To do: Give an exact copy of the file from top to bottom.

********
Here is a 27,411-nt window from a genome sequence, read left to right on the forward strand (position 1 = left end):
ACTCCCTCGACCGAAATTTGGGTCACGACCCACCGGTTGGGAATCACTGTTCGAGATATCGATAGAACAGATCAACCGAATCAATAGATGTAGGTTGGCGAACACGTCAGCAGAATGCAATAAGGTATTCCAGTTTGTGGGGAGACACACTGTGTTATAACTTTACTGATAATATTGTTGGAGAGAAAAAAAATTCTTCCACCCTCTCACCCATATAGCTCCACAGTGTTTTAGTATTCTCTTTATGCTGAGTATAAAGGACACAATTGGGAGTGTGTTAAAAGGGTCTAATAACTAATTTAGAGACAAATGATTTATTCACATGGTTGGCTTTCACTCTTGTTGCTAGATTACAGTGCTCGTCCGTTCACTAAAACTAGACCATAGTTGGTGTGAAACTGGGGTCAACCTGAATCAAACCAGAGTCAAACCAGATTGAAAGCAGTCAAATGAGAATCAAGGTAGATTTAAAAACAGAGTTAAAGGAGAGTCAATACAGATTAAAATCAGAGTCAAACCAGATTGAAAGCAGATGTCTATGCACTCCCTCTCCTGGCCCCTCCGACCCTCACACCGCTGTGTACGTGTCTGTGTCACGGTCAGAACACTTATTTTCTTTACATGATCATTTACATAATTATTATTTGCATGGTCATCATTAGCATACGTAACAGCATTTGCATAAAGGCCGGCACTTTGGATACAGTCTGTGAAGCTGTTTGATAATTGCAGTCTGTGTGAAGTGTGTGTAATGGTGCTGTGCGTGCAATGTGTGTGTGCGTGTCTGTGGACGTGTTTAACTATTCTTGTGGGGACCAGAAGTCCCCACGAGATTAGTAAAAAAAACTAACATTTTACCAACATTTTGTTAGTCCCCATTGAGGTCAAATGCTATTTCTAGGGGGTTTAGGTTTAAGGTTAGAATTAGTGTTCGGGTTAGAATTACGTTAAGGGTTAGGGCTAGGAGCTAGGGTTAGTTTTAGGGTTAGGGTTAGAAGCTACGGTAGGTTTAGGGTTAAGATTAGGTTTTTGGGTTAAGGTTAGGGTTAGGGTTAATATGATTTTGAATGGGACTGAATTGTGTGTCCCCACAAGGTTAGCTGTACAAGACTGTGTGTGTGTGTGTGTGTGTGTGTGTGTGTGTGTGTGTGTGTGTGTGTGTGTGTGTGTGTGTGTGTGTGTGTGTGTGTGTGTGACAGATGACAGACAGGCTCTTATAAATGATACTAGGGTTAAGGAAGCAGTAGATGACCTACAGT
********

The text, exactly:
Here is a 27,411-nt window from a genome sequence, read left to right on the forward strand (position 1 = left end):
ACTCCCTCGACCGAAATTTGGGTCACGACCCACCGGTTGGGAATCACTGTTCGAGATATCGATAGAACAGATCAACCGAATCAATAGATGTAGGTTGGCGAACACGTCAGCAGAATGCAATAAGGTATTCCAGTTTGTGGGGAGACACACTGTGTTATAACTTTACTGATAATATTGTTGGAGAGAAAAAAAATTCTTCCACCCTCTCACCCATATAGCTCCACAGTGTTTTAGTATTCTCTTTATGCTGAGTATAAAGGACACAATTGGGAGTGTGTTAAAAGGGTCTAATAACTAATTTAGAGACAAATGATTTATTCACATGGTTGGCTTTCACTCTTGTTGCTAGATTACAGTGCTCGTCCGTTCACTAAAACTAGACCATAGTTGGTGTGAAACTGGGGTCAACCTGAATCAAACCAGAGTCAAACCAGATTGAAAGCAGTCAAATGAGAATCAAGGTAGATTTAAAAACAGAGTTAAAGGAGAGTCAATACAGATTAAAATCAGAGTCAAACCAGATTGAAAGCAGATGTCTATGCACTCCCTCTCCTGGCCCCTCCGACCCTCACACCGCTGTGTACGTGTCTGTGTCACGGTCAGAACACTTATTTTCTTTACATGATCATTTACATAATTATTATTTGCATGGTCATCATTAGCATACGTAACAGCATTTGCATAAAGGCCGGCACTTTGGATACAGTCTGTGAAGCTGTTTGATAATTGCAGTCTGTGTGAAGTGTGTGTAATGGTGCTGTGCGTGCAATGTGTGTGTGCGTGTCTGTGGACGTGTTTAACTATTCTTGTGGGGACCAGAAGTCCCCACGAGATTAGTAAAAAAAACTAACATTTTACCAACATTTTGTTAGTCCCCATTGAGGTCAAATGCTATTTCTAGGGGGTTTAGGTTTAAGGTTAGAATTAGTGTTCGGGTTAGAATTACGTTAAGGGTTAGGGCTAGGAGCTAGGGTTAGTTTTAGGGTTAGGGTTAGAAGCTACGGTAGGTTTAGGGTTAAGATTAGGTTTTTGGGTTAAGGTTAGGGTTAGGGTTAATATGATTTTGAATGGGACTGAATTGTGTGTCCCCACAAGGTTAGCTGTACAAGACTGTGTGTGTGTGTGTGTGTGTGTGTGTGTGTGTGTGTGTGTGTGTGTGTGTGTGTGTGTGTGTGTGTGTGTGTGTGTGTGTGTGACAGATGACAGACAGGCTCTTATAAATGATACTAGGGTTAAGGAAGCAGTAGATGACCTACAGT